Co-producers Brad Jones, Paul Q. Kolderie and Matt Winegar deserve much credit for all this, creating soundscapes of great depth and space across the album which allows for instrumentation that is at times complex but never once sounds crammed or precious (listen to the layers in ‘Postwar Cinematic Dead Man Blues’ – a full tilt rock song inspired by the movie 'The Third Man'). All the more impressive when you realise the album was cut direct to tape without a DAW in sight. Assuming the mastering is done right, audiophiles would be well advised to seek out the vinyl release and save the CD for the car.
Lyrically, the majority of the songs find Prophet working with long-time collaborator Kurt Lipschutz, although there is an interesting evolution here: the co-writes are for the most part terse and economical – check out the final track where the death of Alex Nieto at the hands of the SFPD is the target for a howl of rage; Prophet’s punk roots have rarely been so exposed. His own songs are mostly longer and often seasoned with his unique twisted humour: ‘Jesus was a Social Drinker’ is already a candidate for song title of the year, and the easy-going vocal makes it feel like a conversation between Chuck and the listener. Centuries ago, ‘If I Was Connie Britton’ would have been admired by poet John Donne and satirist Jonathan Swift, if they had been fans of the TV show 'Nashville'. But then they would have been equally impressed by the inspired Prophet-klipschutz conceit in this stuttering ode to miscommunication: “I’m speaking to you from the heart/But it’s coming out in code.”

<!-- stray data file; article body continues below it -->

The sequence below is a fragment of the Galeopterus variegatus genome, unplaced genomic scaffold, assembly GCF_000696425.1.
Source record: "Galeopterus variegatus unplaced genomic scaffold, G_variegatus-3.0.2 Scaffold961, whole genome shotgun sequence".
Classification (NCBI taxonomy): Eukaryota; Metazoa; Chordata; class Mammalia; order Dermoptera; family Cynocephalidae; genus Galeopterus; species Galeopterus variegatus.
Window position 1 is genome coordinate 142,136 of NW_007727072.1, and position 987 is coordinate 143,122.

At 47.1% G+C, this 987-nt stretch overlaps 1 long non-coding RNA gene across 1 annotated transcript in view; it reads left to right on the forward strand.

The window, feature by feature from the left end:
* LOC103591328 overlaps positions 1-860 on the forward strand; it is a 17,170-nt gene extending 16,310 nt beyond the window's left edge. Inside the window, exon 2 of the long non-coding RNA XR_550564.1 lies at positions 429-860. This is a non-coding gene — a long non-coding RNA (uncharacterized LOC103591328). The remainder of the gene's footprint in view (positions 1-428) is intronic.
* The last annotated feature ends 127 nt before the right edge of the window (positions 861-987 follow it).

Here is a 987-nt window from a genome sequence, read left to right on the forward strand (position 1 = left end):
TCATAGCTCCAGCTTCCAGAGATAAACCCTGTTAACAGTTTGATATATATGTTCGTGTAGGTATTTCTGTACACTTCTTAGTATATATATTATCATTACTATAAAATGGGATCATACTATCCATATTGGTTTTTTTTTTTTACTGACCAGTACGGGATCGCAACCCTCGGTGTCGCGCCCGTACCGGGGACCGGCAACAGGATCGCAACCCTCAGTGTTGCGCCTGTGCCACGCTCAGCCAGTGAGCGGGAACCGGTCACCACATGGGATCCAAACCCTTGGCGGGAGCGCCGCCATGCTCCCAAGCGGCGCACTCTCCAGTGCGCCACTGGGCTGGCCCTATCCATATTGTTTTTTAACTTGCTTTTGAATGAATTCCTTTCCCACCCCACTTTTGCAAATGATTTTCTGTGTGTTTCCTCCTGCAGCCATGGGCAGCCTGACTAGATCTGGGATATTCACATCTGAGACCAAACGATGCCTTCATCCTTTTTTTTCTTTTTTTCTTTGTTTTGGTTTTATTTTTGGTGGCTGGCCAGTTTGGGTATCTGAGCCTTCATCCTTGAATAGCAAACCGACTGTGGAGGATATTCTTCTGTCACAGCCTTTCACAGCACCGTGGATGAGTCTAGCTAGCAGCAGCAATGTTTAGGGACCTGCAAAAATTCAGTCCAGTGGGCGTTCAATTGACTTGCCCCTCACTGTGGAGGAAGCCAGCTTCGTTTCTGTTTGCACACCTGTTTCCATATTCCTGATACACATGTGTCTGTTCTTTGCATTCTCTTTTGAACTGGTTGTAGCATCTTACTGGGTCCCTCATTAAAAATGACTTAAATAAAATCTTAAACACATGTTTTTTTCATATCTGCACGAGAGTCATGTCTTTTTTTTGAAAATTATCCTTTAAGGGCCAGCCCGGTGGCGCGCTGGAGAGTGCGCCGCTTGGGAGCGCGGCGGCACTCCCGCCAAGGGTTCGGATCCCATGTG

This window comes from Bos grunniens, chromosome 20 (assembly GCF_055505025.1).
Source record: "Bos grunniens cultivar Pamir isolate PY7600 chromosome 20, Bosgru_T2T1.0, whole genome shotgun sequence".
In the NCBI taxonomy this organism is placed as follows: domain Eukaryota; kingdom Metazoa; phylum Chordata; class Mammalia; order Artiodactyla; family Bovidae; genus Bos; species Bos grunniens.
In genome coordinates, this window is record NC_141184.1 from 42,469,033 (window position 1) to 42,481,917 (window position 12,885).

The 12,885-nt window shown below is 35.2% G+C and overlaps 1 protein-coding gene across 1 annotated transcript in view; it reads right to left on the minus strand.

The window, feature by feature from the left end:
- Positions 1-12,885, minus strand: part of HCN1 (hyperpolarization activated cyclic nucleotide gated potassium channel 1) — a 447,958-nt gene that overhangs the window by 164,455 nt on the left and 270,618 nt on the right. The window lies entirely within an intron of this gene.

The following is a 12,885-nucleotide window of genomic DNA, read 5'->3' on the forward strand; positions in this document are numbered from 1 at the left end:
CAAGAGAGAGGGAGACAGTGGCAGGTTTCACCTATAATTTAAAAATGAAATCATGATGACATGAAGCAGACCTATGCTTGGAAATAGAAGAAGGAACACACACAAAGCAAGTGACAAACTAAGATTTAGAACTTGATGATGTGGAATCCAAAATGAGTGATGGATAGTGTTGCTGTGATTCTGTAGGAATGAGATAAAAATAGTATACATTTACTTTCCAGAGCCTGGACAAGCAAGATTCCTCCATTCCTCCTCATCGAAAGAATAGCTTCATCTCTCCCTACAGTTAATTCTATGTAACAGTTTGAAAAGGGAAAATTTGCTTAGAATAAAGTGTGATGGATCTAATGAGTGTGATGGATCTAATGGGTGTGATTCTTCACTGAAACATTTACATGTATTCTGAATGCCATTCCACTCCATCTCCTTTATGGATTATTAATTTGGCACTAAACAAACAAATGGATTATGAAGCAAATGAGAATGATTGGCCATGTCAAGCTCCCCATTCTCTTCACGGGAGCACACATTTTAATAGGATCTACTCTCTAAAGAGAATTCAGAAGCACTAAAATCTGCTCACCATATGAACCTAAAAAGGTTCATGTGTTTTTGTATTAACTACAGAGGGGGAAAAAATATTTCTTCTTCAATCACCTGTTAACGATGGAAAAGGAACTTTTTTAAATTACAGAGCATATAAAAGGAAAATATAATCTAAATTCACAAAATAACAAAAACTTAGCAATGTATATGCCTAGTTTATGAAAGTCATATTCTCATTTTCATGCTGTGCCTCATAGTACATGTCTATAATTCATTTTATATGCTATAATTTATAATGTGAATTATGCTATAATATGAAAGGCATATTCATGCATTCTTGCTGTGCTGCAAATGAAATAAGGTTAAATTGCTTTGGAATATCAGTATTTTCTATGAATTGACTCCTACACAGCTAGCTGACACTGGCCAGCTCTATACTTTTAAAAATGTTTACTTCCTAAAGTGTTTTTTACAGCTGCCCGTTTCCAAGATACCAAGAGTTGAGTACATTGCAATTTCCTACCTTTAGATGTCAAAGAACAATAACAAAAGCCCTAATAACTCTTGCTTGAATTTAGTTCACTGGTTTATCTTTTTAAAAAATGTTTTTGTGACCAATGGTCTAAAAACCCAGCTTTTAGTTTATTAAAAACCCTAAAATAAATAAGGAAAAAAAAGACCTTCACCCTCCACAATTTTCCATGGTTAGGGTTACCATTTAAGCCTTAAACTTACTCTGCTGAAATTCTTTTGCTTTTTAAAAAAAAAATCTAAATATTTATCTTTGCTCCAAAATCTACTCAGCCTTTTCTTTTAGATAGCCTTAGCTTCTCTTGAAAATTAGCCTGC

Next time you try and describe Chuck Prophet’s style (yet again) to someone who’s never heard it, stop for a moment and consider why it’s so difficult to describe (there you go, see?): critics will always go searching for reference points but for the longest time now, Prophet has sounded like no-one really except himself. It’s partly the voice, an instrument that is never anything but spot on – and I don’t mean in sterile TV show competition fashion, but where it really matters: in his phrasing and his rhythm (Prophet has always had a thing for singer-guitarists like Hendrix and on this LP more than ever you can tell why). It’s there of course in the unique style and versatility of his guitar work, which is so ubiquitous it is in danger of being taken for granted. And it’s in the rich, organic band sound, too. For the first time, most of the tracks have been cut with Prophet’s long-term touring outfit The Mission Express, and the album is the better for it, creating room for Prophet’s immensely talented guitar foil James DePrato, the stark beauty of Stephanie Finch’s voice and keyboards, with the rhythm locked down by drummer Vicente Rodriguez and Kevin T. White, whose big-hearted playing I can never hear without picturing that beaming smile he wears on stage. True believers, every one.
So stream it, MP3 it, spin the CD, or let that needle skip and jump. Whether or not you will be left believing Bobby Fuller died for your sins, this is music to transport those lucky enough to hear it to a better place. And at a time when it’s too easy to feel in desperate need of some kind of salvation, you can’t ask for much more than that.
Bobby Fuller Died For Your Sins
Open Up Your Heart
Coming Out In Code
Bad Year For Rock And Roll
Jesus Was A Social Drinker
In The Mausoleum (For Alan Veg)
Rider Or The Train
If I Was Connie Britton
Post-War Crinematic Dead Man Blues
We Got Up And Played